Bank of England’s new powers could make things harder for first-time buyers

David Kingman analyses the decision to grant the Bank of England new powers to curb high loan-to-income mortgages, and what they could mean for first-time buyersHousing interest rates

The Bank of England is to be given new powers to limit the proportion of high loan-to-income mortgages that banks are allowed to lend, Chancellor George Osborne announced during his annual Mansion House speech on 12 June.

This move has been designed to help take some of the heat out of the housing market, although the upshot could be that it makes it more difficult for would-be first-time buyers to get on the housing ladder.

A modest proposal

Now that Britain’s economy is growing again, pressure is rising for the Bank of England to finally raise interest rates in order to prevent inflation. The Bank’s governor, Mark Carney, used his own speech at the Mansion House event to hint that he may raise rates later this year.

However, there appears to be a growing concern among policy-makers that rising interest rates could pose a new threat to the economy. As a result of Britain’s high house prices, many borrowers have had to take out very large mortgages in order to get on the housing ladder over recent years. Low interest rates have made this affordable, but a rate rise could potentially pull large numbers of overextended borrowers under water, dragging the banks down with them.

In his speech, George Osborne argued that Britain needed to be on guard against this threat: “Does the housing market pose an immediate threat to financial stability today? No, it doesn’t. Could it in the future? Yes, it could, especially if we don’t learn the lessons of the past. So we act now to insure ourselves against future problems before they can materialise.”

This chimed with the findings of a recent IMF review of Britain’s economy, which warned that: “House price inflation is particularly high in London, and is becoming more widespread. So far, there are few of the typical signs of a credit-led bubble. Nonetheless, a steady increase in the size of new mortgages compared with borrower incomes suggests that households are gradually becoming more vulnerable to income and interest rate shocks.”

So what is George Osborne proposing to do? Given the scale of the potential problem, his policy prescription was actually relatively modest. The Bank of England’s Financial Policy Committee (FPC) already has the power to recommend that banks should limit high loan-to-income mortgages to below a certain proportion of their overall lending (to reduce their exposure to overextended borrowers), but the Chancellor proposed that this should evolve into the power to force banks to do so. He even suggested that the FPC should be able to set a ceiling for a ratio between a borrower’s income and the size of their mortgage, although critics were quick to point out that this would need to be implemented in a manner which was sensitive to the regional differences in Britain’s housing market.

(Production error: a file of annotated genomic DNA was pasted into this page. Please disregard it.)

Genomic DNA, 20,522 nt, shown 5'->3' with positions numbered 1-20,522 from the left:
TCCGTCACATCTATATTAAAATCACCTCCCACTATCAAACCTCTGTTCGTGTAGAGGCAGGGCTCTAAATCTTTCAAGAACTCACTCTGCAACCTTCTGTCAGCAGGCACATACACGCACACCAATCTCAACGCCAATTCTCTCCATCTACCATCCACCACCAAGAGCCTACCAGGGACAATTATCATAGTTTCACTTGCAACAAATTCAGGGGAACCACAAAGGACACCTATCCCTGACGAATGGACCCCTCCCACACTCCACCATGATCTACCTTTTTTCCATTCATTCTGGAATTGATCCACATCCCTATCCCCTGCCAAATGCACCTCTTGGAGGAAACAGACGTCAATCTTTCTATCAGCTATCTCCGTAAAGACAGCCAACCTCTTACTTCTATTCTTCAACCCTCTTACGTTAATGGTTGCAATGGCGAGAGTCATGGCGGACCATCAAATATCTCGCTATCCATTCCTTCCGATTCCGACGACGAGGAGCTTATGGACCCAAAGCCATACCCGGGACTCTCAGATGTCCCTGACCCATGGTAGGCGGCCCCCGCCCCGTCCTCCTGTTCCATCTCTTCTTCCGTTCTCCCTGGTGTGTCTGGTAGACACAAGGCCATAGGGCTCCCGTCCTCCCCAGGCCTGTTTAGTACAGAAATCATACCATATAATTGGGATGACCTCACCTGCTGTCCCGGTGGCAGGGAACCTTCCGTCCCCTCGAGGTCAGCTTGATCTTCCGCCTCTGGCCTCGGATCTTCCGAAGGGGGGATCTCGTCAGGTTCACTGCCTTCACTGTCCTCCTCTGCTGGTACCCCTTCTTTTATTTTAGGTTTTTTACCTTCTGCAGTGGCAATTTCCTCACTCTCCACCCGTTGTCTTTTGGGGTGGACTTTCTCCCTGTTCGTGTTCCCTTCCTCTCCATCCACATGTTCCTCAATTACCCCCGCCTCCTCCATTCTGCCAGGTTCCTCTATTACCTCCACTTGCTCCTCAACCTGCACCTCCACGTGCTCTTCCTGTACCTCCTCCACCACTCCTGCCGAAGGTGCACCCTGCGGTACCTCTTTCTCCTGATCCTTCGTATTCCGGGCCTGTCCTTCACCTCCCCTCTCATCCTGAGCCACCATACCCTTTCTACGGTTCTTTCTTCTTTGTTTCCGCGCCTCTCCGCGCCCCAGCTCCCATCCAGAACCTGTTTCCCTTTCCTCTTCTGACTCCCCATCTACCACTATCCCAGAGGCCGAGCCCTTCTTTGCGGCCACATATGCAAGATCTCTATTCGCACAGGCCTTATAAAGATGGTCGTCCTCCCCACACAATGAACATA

An idea to build on?

The initial response to George Osborne’s policy announcement was fairly mild, with representatives from the Council for Mortgage Lenders arguing that other measures – including the new affordability tests which borrowers have to pass before they can be approved, and the tougher requirements on capital limits – have already done a lot to reduce the threat posed by overextended borrowers.

This is good news from the point of view of the overall stability of the economy, but it leaves a much bigger question unanswered.

Why is next to nothing being done to address the root cause of this problem, which is high house prices? A main explanation why so many borrowers, especially first-time borrowers – who are likely to find it more difficult to get on the housing ladder if access to mortgages becomes increasingly restricted – have become overextended in the first place is because house prices are too high relative to incomes.

According to the ONS House Price Index, the ratio of house prices to earnings for the typical first-time buyer had increased from 2.5 times in 1969 to almost 4.5 times in 2012. Making it tougher for banks to lend to would-be borrowers can only be a sticking plaster solution at best, or as the IMF warned in the findings of their economic review quoted above:

“Macroprudential and monetary policies can only be temporary palliatives to an underlying problem… fundamentally, house prices are rising because demand outstrips supply.”

To his credit, George Osborne did announce plans to create an additional 200,000 new homes alongside giving the Bank new powers, but that is nowhere near the level of new construction needed to deal with current demand. Politicians are often accused of being afraid to take on the interests of influential NIMBY voters, but unless we build more houses, more and more of us will have to take on unsustainable levels of debt if we want to get on the property ladder – an outcome which is in nobody’s real interests, least of all the government’s.